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Do Yourself A Favor & Frame This Day-By-Day Home-Cleaning Checklist

Emma Loewe
January 1, 2020
Emma Loewe
mbg Sustainability + Health Director
By Emma Loewe
mbg Sustainability + Health Director
Emma Loewe is the Senior Sustainability Editor at mindbodygreen and the author of "Return to Nature: The New Science of How Natural Landscapes Restore Us."
Woman Washing Dishes in the Sink
Image by Milles Studio / Stocksy
January 1, 2020

Saving all your cleaning for Sunday was so 2019. Experts agree that it's much more productive to do a little something around the house every day, even if you only have a few minutes—the idea being that if you make a consistent routine out of cleaning, you'll never be overwhelmed by a super-dirty space.

"If you're making messes all week long, you should be cleaning up all week long," says Becky Rapinchuk of Clean Mama. The Chicago-based natural-cleaning expert came to this realization when she and her husband first got married and declared Saturday their weekly cleaning day. Even though they lived in a small one-room apartment, Rapinchuk remembers that doing everything at once quickly became overwhelming and put a damper on the weekend.

From there, she decided to split up her routine into daily, weekly, and monthly tasks and hasn't looked back since. Here's a rundown of how she structures her days for maximum cleanliness and minimum effort. Bookmark her tips, then grab a pen and add "Keep the house eternally spotless" to your resolution list this year.

Once a day:

Do the bare minimum.

Rapinchuk recommends starting a list of five little tasks that absolutely need to get done every day. They can be as simple as making the bed, putting coats in the coat closet, or wiping down the kitchen counter after eating, but you should be doing them every single day.

Once a week:

Monday: Clean the bathroom.

Get this less-than-glamorous task out of the way early in the week. It's tempting to reach for conventional heavy-duty cleaners in the bathroom, but check out this guide to freshening yours up using more natural ingredients like white vinegar and baking soda.

Tuesday: Dust around the house.

Lightly dampen a reusable cloth and quickly go over all your home's surfaces. Don't forget about hidden spots like vents, filters, and the inside of cupboards. Beyond irritating allergies and asthma, house dust has actually been linked to weight gain in kids, so don't skip this step!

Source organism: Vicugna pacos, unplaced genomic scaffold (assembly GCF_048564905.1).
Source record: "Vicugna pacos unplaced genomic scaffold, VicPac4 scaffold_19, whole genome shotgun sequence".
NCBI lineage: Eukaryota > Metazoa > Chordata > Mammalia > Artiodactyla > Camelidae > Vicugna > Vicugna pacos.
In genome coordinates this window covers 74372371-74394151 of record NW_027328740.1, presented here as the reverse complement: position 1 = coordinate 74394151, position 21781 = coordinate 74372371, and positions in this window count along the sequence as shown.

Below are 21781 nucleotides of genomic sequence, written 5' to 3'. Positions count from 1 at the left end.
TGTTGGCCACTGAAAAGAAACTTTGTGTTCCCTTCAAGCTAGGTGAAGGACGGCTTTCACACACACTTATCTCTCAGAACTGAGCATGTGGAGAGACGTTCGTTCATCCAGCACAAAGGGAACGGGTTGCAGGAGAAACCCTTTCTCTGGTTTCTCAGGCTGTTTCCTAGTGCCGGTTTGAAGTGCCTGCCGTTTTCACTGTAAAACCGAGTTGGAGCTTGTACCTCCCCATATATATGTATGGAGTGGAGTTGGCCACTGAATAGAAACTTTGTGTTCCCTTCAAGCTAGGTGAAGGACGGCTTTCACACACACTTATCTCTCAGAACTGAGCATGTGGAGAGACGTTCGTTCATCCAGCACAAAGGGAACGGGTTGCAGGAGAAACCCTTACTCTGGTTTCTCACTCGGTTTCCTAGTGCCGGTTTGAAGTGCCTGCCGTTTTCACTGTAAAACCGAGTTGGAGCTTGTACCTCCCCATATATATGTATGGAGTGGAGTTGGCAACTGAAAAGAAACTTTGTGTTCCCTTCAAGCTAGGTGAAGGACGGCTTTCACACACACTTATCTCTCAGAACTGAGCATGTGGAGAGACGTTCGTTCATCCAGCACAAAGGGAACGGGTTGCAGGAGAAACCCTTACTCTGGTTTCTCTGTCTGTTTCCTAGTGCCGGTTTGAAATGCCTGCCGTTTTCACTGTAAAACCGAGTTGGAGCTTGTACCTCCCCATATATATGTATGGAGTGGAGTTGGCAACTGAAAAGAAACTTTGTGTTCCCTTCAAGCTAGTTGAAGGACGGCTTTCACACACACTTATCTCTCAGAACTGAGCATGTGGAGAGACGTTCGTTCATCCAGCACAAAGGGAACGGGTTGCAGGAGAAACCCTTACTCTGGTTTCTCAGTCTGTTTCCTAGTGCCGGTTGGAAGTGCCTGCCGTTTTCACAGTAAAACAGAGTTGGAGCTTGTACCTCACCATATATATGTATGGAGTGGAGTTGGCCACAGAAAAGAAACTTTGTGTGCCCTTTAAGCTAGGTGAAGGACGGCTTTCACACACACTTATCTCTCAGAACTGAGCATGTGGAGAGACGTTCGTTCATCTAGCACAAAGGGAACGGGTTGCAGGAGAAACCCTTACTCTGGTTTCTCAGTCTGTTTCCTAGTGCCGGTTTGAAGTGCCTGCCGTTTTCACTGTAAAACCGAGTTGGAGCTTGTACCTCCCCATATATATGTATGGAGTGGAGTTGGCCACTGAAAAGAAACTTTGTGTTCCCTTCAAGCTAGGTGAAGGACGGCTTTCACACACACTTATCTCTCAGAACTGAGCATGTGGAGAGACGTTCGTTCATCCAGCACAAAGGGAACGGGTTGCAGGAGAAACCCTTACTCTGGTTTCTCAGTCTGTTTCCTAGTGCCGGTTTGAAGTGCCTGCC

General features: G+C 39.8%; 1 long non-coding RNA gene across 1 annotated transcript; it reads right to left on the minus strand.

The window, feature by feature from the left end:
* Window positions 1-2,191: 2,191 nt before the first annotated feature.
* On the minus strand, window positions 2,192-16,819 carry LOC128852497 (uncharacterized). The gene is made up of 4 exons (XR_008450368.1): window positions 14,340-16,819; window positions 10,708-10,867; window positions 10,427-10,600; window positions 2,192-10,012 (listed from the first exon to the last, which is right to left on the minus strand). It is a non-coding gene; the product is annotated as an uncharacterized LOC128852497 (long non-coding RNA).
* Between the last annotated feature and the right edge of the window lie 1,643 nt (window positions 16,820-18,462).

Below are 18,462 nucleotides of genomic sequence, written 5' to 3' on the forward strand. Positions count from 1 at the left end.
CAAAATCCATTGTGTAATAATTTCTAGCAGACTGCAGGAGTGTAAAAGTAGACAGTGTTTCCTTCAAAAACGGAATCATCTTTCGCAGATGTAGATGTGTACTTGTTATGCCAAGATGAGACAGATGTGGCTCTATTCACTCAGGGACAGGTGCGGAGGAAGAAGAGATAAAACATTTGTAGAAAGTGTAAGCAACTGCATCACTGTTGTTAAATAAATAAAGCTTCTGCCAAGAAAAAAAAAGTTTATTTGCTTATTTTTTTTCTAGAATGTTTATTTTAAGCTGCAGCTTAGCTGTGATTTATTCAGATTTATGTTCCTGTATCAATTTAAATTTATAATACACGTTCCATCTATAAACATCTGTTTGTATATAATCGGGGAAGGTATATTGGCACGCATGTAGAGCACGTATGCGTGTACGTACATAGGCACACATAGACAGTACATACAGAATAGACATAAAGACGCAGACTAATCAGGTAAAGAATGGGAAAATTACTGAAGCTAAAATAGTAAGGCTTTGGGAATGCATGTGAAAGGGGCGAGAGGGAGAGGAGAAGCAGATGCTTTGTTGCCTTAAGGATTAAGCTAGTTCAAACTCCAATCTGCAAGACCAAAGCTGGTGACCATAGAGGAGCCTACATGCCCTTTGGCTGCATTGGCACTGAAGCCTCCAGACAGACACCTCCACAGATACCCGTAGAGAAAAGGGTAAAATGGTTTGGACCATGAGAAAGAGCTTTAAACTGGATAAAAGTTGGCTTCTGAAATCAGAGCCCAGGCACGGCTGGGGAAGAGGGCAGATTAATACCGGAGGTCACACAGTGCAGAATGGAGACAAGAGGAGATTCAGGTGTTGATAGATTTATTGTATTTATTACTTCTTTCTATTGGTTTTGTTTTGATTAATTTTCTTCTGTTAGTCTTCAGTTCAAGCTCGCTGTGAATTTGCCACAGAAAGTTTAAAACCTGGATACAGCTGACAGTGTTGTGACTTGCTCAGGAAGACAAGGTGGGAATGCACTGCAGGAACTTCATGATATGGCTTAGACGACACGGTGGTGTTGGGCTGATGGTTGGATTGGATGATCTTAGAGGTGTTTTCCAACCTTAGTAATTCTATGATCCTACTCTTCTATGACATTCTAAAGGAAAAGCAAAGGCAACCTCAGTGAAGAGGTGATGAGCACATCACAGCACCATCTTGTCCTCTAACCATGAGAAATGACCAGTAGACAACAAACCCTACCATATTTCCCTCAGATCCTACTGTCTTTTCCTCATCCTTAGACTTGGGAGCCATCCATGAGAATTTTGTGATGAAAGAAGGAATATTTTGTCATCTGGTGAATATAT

Wednesday: Vacuum.

Today's task is to vacuum or sweep your floors (carpet and hard surfaces) to prime them for tomorrow's washing.

Thursday: Wash your floors.

Thursday is the day to wash all your hard-surface floors with soap and water. Use a mop if you have one, or just go with a microfiber cloth. If you're in the market for a homemade cleaner, Rapinchuk's recipe calls for 1 to 2 drops of Castile soap, 2 cups of warm water, and 2 to 5 drops of your favorite essential oil.

Friday: Have a catchup day.

If you missed a task any day this week, Friday is your opportunity to get back on track and cross it off the list.

Saturday: Clean sheets and towels.

We're all guilty of going way too long without washing these, but setting aside a day to do it could help. Don't forget to throw your pillows into the mix too.

Sunday: Rest up.

Besides the daily tasks, Sunday's schedule is all clear.

Once a month:

Deep clean your appliances.

Keep appliances small and large looking good and running smoothly by deep cleaning them once a month. Here's your guide to tackling the oven, microwave, coffee machine, dishwasher, blender, essential oil diffuser, and washing machine.

Graphic by mbg creative
Emma Loewe author page.
Emma Loewe
mbg Sustainability + Health Director

Emma Loewe is the Sustainability and Health Director at mindbodygreen and the author of Return to Nature: The New Science of How Natural Landscapes Restore Us. She is also the co-author of The Spirit Almanac: A Modern Guide To Ancient Self Care, which she wrote alongside Lindsay Kellner.

Emma received her B.A. in Environmental Science & Policy with a specialty in environmental communications from Duke University. In addition to penning over 1,000 mbg articles on topics from the water crisis in California to the rise of urban beekeeping, her work has appeared on Grist, Bloomberg News, Bustle, and Forbes. She's spoken about the intersection of self-care and sustainability on podcasts and live events alongside environmental thought leaders like Marci Zaroff, Gay Browne, and Summer Rayne Oakes.